It was a national problem with similar conflicts at the Cape Hatteras National Seashore taking place at Yellowstone and Grand Canyon and other national parks. Here it was jet skis; there it was snow mobiles.

There was no consensus regarding rights to public beaches, and who was infringing upon whom, nor about whether the parks could accommodate human uses consistent with enforcement of the ESA, binding upon federal agencies and employees.

Presidents Nixon and Jimmy Carter ordered the National Park Service to resolve user conflicts by issuing executive orders. Carter’s (Order 11989) during 1975 demanded the NPS devise an off-road vehicle management plan.

The OBPA (, not surprisingly, was born that year.

Despite the efforts of OBPA and other groups during the next three years, in 1978 the Manteo NPS office proposed a 50-percent reduction (“Interim Management Plan for Off-Road Vehicle Use Cape Hatteras National Seashore excluding Pea Island National Wildlife Refuge”) in ORV use at the Cape Hatteras National Seashore.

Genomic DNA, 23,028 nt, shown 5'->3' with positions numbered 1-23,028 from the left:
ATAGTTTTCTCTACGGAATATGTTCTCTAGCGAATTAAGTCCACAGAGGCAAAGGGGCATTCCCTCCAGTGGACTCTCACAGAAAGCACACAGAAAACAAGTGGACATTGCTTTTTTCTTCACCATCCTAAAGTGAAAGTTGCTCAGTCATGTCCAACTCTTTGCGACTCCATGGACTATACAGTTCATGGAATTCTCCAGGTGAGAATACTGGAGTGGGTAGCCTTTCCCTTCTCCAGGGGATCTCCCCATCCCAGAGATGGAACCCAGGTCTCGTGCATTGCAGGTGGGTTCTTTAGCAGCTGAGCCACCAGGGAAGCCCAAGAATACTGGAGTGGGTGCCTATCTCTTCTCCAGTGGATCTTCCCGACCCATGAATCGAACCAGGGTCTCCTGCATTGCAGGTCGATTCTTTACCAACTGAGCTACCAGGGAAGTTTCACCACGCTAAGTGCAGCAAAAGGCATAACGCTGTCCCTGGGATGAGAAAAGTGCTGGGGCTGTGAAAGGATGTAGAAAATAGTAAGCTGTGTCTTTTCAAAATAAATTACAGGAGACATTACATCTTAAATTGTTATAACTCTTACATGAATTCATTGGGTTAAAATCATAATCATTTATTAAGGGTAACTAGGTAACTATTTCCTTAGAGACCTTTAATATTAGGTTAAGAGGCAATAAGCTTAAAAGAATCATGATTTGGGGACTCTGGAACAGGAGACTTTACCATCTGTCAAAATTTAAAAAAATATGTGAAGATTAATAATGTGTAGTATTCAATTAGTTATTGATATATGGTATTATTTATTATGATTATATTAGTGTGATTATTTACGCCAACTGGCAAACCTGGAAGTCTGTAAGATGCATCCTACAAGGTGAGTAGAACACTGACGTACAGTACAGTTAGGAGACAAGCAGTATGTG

OBPA responded by joining with the N.C. Beach Buggy Association, the Southern Environmental Law Center and other user groups to form a front line to defend all public uses, not just fishing or ORV use, and for holding NPS’s feet to the fire. OBPA demanded data from NPS to support its recommendations.

But the NPS wouldn’t budge, and the users wouldn’t budge.

Then OBPA sought a breakthrough by pushing for “negotiated rule-making,” a formal process widely used in other sectors to bring regulators and the regulated communities together to share expertise and seek resolutions supported by informed stake-holders.

Who was this new group, the OBPA?

John Couch and Dave Goodwin, then in their 20s and now in their mid 50s, are president and director, respectively, of OBPA.

Couch’s family came to the state in the late 1950s, and he moved to the Outer Banks when his U.S. Army colonel father retired in 1964.

In 1977 Couch and two brothers purchased a commercial building at Buxton. Couch operates an auto-parts store at one end of the building today while Bob Eakes manages the famous Red Drum Tackle Shop at the other.

Dave Goodwin of Raleigh had been coming to the Outer Banks since the 1950s and permanently moved to the coast in 1999.